My mother grew up at a time when her only "sports" option was cheerleading (and at the time, cheerleading was nothing like it is nowadays). Nevertheless, she learned everything she could about volleyball and basketball so that she could coach young girls who wanted the chance to play. (While she's too humble to claim any part in her athletes' success stories, I'd like to add that a few of her players went on to play Division I basketball.) My father, a rather macho guy who was hesitant to allow his son to be a competitive gymnast, had his own "feminist" streak (if you can call it that). He, for instance, noticed that his area did not have a grade school girls' basketball tournament, so he created one.
But my father, an athletics director, also worked hard to create opportunities for boys, starting, for instance, a men's volleyball team. Furthermore, in my area, a young boy was allowed to compete on the girls' gymnastics team because there weren't any mens' programs in his area. (There were certain stipulations about awards, etc., but he was still on the competitive team.)
I'm not trying to tout the accolades of my parents. Don't get me wrong, I'm proud of them, but what I am trying to say is this: Without question, I grew up with the idea that females should be allowed to play sports. And without question, I grew up with the idea that males should be allowed to play sports. And without question, I grew up with the idea that Title IX is a good law.
Maybe you feel otherwise, but even most Title IX detractors agree with me on one point: Title IX is a good law. Their problem, however, lies in how Title IX is enforced, specifically the three prongs:
- Substantially proportionate athletic opportunities for male and female athletes;
- A history and continuing practice of expanding opportunities for the under-represented sex; and
- Full and effective accommodation of the interests and abilities of the under-represented sex.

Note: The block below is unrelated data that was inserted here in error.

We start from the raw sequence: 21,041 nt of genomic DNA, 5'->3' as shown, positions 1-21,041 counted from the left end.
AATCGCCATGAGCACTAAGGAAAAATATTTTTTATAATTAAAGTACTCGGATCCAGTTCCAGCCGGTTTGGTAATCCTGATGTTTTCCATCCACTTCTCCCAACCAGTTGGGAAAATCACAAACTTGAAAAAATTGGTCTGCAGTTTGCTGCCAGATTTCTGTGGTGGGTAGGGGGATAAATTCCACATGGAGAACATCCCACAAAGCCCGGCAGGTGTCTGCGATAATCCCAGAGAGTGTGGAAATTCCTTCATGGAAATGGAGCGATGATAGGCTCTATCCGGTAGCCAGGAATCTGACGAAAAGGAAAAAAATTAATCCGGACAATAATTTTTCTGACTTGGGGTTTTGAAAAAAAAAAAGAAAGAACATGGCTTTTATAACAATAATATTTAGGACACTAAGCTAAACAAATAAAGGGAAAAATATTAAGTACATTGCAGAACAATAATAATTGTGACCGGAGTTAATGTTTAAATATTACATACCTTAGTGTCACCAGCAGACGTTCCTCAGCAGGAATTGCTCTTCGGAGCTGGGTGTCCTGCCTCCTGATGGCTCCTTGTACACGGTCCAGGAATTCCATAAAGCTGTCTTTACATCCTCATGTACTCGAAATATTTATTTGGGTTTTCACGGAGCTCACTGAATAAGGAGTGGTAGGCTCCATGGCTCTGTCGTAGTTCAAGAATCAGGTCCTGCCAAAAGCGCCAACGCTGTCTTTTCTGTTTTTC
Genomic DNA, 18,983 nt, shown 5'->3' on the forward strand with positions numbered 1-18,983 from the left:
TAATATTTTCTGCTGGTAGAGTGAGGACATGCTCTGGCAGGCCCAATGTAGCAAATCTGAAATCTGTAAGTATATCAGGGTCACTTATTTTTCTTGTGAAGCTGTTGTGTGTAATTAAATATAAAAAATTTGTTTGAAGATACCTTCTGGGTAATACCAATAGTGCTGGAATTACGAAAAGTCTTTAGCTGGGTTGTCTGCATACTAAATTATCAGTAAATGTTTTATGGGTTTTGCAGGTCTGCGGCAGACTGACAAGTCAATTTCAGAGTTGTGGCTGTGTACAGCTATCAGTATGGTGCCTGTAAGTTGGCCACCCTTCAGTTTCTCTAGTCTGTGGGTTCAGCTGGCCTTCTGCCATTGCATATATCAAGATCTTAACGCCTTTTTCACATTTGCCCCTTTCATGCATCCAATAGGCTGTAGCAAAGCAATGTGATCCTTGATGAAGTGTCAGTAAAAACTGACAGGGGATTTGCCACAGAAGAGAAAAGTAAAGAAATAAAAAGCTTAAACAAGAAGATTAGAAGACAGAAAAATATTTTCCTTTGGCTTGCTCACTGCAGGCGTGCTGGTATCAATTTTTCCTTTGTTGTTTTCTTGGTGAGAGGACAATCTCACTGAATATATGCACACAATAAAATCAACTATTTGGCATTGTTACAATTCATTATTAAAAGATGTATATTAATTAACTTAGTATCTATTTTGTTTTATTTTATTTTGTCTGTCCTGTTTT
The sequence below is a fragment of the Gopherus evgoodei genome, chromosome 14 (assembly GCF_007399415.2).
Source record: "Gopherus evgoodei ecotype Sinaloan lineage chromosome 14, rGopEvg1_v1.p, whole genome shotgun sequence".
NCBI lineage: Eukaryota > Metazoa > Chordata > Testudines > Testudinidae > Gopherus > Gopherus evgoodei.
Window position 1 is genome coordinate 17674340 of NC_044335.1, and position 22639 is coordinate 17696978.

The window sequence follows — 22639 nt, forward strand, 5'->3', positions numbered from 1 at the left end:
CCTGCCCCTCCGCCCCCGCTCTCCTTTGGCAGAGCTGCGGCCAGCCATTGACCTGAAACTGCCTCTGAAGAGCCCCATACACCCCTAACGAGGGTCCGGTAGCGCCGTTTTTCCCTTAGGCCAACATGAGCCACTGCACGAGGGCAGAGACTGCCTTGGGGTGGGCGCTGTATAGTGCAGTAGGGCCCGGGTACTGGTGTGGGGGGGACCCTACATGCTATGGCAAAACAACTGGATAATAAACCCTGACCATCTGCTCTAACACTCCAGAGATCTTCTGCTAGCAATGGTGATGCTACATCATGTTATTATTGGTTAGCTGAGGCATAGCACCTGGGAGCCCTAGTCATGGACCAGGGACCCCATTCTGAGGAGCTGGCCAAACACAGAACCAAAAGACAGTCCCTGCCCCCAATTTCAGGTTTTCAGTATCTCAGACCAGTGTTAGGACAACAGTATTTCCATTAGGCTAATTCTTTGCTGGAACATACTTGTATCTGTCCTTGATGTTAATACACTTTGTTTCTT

Legal scholars believe that the first prong is the safest way to avoid a lawsuit because it is the most objective way to prove compliance. A university shows its enrollment and then shows its sports rosters. BAM! Compliance!
While the third prong is the most objective, it isn't all that easy. I'll admit that. If a university chooses the proportionality option, they face a problem. College campuses are full of barbarians who throw around pigskin. The average division 1 football team has 109.6 players, so in order to reach, say, a 50/50 proportionality, it would take many women's basketball teams, which average 14.4 athletes on each team.
Or many women's gymnastics teams (17.4).
Or many volleyball teams (15.1).
Or many golf teams (8.5).
Or many squash teams (13.5).
In order to compensate for the ginormous number of barbarians, many colleges have chosen to cut men's sports including gymnastics. Actually, they typically used the verb "forced" when they are making their argument. Regardless, I have three main problems with this argument.
Problem 1: Presupposition
I am not going to argue that Title IX and the first prong never ever played a role in varsity men's gymnastics. (James Madison University, for instance, cited Title IX as the reason for cutting its gym team. Suzanne Yoculan has stated that the University of Georgia's men's program was cut because of Title IX.) What drives me crazy about this argument is its lack of historical grounding. This argument looks back at the past and presumes, "Since 1979, universities have opted for proportionality, and in an attempt to comply with this quota system, universities had to cut programs."
But the thing is... colleges have not always chosen proportionality. Between 1992 and 2002, about 2/3 of universities chose to fully and effectively accomodate the interests and abilities of the underrepresented sex. During that time period, the total number of men's varsity programs dropped from 40 (1992-93) to 23 (2001-02). But was it because of proportionality? Or because of other factors? And to this day, some colleges like Cal and Duke (though gymnastics-less) continue to opt for the third prong.
In order to see if proportionality played a role, one would have to do a case-by-case, university-by-university study of Title IX compliance. If I were getting paid to write this blog, I would sit down and figure this out, but I'm not. So, I'm going to stick with courtroom logic: Is there reasonable doubt that every men's gymnastics program was cut because of proportionality? Methinks... Yes, there is reasonable doubt.